Foreclosures and the End of Mortgage Forbearance
Mon Aug 30, 2021 by Oppenheim Law on Florida Foreclosures
Florida homeowners who skipped their mortgage payments due to the pandemic are now going to have to resume their payments, as forbearance periods have limits which can range up to eighteen months. While some homeowners may be able to restructure their mortgage loans or move the payments not made to the end of their loans, there still remain homeowners who are in danger of losing their homes because they do not have employment, lack financial resources to maintain their home, or have no longer budgeted a mortgage payment into their finances.
What happened to the federal assistance?
Reports cite to the delay in distributing federal home assistance funds approved by Congress in March as an issue that will cause a ripple effect in the inevitable commencement of foreclosure filings. According to the Mortgage Bankers Association, there are approximately 1.6 million homeowners in forbearance. The number of homeowners at least 90 days delinquent in making their mortgage payment in Florida was 4.01 as of June 30th, while nationwide that number was 3.53.
Florida was allocated $676 million from the $9.96 billion federal assistance fund and has chosen to run a pilot program while seeking approval from the Treasury Department to open its program to mortgage loan borrowers statewide. The reason for the pilot program is because Florida’s Department of Economic Opportunity, the state department which handles Florida’s unemployment compensation program, is currently slated to handle the distribution of the $676 million.
While homeowners wait for the State to obtain the approval to distribute the funds, lenders are recommending that homeowners contact them in order to evaluate their forbearance situation until the necessary assistance comes through. In most instances, federal guidelines prohibit lenders to commence foreclosure proceedings while a borrower is actively attempting to work the lender. However, such protections expire at the end of the year. Should homeowners not seek to reach out to their lender with the hopes of seeking a solution, lenders can begin foreclosure proceedings after 30 days the forbearance ends or if the borrower is unresponsive to the lender’s communications.
Am I eligible?
In order to determine eligibility for the federal funds, the homeowner must own a one- to four-unit residence that is their primary residence; experience a financial hardship after Jan. 21, 2020 (including a hardship that began before then but continued after that date); and, have income less than or equal to 150% of the area median income or 100% of the U.S. median income, whichever is greater. Funding is to be prioritized to ensure assistance is delivered first to the most vulnerable homeowners (targeting incomes of 100% or less of area median income.)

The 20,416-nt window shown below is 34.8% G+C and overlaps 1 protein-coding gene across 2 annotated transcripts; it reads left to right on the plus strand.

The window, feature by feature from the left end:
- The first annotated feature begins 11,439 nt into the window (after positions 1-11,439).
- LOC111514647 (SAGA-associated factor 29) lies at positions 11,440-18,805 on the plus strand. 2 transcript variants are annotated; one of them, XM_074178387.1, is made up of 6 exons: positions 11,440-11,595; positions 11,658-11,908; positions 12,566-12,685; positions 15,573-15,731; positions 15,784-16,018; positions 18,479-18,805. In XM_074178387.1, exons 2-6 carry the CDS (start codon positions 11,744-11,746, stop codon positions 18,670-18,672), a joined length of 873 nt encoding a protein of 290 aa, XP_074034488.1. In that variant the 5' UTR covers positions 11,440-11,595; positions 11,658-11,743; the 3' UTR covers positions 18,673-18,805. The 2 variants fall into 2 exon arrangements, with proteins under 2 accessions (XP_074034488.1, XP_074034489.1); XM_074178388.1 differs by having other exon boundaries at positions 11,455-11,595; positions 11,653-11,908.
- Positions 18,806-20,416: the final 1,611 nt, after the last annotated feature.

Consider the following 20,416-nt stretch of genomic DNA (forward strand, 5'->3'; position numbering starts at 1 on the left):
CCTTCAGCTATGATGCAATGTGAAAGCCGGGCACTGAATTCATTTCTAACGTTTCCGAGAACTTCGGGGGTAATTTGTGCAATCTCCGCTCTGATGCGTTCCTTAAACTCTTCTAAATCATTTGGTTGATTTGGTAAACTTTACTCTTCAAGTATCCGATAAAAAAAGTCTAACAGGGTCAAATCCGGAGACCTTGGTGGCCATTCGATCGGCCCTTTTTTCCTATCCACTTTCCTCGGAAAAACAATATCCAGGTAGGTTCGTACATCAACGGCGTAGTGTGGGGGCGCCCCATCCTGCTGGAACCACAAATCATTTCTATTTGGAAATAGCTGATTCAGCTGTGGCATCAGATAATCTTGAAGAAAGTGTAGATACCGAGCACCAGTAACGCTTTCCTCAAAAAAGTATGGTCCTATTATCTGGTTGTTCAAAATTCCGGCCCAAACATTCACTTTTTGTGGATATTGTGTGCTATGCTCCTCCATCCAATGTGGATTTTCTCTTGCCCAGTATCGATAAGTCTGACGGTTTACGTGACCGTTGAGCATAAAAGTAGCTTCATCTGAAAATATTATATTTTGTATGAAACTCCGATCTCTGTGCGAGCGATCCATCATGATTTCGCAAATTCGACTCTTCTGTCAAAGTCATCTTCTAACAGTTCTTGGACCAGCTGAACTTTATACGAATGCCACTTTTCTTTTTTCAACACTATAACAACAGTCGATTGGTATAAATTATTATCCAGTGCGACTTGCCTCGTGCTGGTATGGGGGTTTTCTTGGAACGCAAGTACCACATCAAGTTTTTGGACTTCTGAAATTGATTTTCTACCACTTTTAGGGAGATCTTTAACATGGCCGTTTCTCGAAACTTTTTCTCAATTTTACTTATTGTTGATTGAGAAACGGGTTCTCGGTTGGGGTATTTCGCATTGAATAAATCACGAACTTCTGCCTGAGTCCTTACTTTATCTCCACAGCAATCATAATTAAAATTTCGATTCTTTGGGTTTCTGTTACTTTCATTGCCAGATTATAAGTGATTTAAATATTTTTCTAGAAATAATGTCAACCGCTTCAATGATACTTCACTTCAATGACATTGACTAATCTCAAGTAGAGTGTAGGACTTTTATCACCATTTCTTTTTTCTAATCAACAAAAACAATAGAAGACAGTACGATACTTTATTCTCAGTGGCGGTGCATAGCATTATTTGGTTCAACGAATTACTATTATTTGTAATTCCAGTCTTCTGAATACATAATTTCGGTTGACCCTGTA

Expenses that can be covered include mortgage payment assistance; financial assistance to reinstate a mortgage or pay other housing-related costs; assistance for homeowner utilities, including internet service and property insurance; delinquent property taxes; and counseling and case management services through a HUD-certified counseling agency.
Aside from the likely potential of new foreclosure filings due to the end of mortgage forbearance, there are investors who are sounding the alarm on a housing price bubble, citing to the Federal Reserve’s Covid pandemic policies as its cause and warning that first-time homebuyers are most prone to dramatic losses. Why? Many first-time home buyers who purchased their homes this past year bought them at highly elevated prices because of the materials and labor shortages and the incredible demand over supply.
By way of example, let us assume that a home buyer bought a home that had a sales price of $300,000.00 by borrowing 95% or $285,000.00. If home prices correct by 10% and the home is now worth $270,000.00, the equity that the homeowner had is now gone. As a result, that homeowner may have to sell the house should the homeowner lose employment or need to relocate at a substantially lower sales price (especially if the homeowner bought the home at a highly elevated price). As a result, the homeowner may wind up renting if able to find an affordable rental or, face foreclosure if unable to sell the property.
How can we help?
Oppenheim Law has assisted over thousands of homeowners during the foreclosure crisis over the past two decades. We have a myriad of blogs, webinars, and videos regarding foreclosures…what to expect…and…how we may guide you.
Feel free to call us at 954-384-6114 or e-mail us at email@example.com. Should you have any questions or need assistance with the sale or purchase of real estate, our sister company, Weston Title & Escrow, Inc. is able to help you at 954-384-6168 or e-mail us at firstname.lastname@example.org.
From the trenches,
Originally posted at: https://www.oppenheimlaw.com/foreclosures-and-the-end-of-mortgage-forbearance/
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